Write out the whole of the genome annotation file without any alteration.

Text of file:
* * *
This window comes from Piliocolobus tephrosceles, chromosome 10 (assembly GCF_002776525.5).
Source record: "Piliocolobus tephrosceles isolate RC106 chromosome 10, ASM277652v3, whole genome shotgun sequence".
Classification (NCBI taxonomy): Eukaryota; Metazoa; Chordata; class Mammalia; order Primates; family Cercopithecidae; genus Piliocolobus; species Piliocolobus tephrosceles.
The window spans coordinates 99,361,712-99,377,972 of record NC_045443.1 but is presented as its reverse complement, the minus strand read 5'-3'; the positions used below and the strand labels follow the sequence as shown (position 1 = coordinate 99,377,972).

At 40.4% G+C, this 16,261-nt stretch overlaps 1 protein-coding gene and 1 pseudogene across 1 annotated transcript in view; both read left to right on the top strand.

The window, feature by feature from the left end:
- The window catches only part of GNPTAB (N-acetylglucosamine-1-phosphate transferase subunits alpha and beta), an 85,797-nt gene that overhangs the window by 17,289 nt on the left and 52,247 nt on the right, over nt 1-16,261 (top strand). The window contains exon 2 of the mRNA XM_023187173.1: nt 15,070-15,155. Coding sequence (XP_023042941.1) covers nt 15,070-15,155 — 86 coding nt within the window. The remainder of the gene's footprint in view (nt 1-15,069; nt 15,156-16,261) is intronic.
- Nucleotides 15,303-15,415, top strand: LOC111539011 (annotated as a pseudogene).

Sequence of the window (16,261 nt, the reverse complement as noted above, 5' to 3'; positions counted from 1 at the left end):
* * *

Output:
This window comes from Piliocolobus tephrosceles, chromosome 10 (assembly GCF_002776525.5).
Source record: "Piliocolobus tephrosceles isolate RC106 chromosome 10, ASM277652v3, whole genome shotgun sequence".
Classification (NCBI taxonomy): Eukaryota; Metazoa; Chordata; class Mammalia; order Primates; family Cercopithecidae; genus Piliocolobus; species Piliocolobus tephrosceles.
The window spans coordinates 99,361,712-99,377,972 of record NC_045443.1 but is presented as its reverse complement, the minus strand read 5'-3'; the positions used below and the strand labels follow the sequence as shown (position 1 = coordinate 99,377,972).

At 40.4% G+C, this 16,261-nt stretch overlaps 1 protein-coding gene and 1 pseudogene across 1 annotated transcript in view; both read left to right on the top strand.

The window, feature by feature from the left end:
- The window catches only part of GNPTAB (N-acetylglucosamine-1-phosphate transferase subunits alpha and beta), an 85,797-nt gene that overhangs the window by 17,289 nt on the left and 52,247 nt on the right, over nt 1-16,261 (top strand). The window contains exon 2 of the mRNA XM_023187173.1: nt 15,070-15,155. Coding sequence (XP_023042941.1) covers nt 15,070-15,155 — 86 coding nt within the window. The remainder of the gene's footprint in view (nt 1-15,069; nt 15,156-16,261) is intronic.
- Nucleotides 15,303-15,415, top strand: LOC111539011 (annotated as a pseudogene).

Sequence of the window (16,261 nt, the reverse complement as noted above, 5' to 3'; positions counted from 1 at the left end):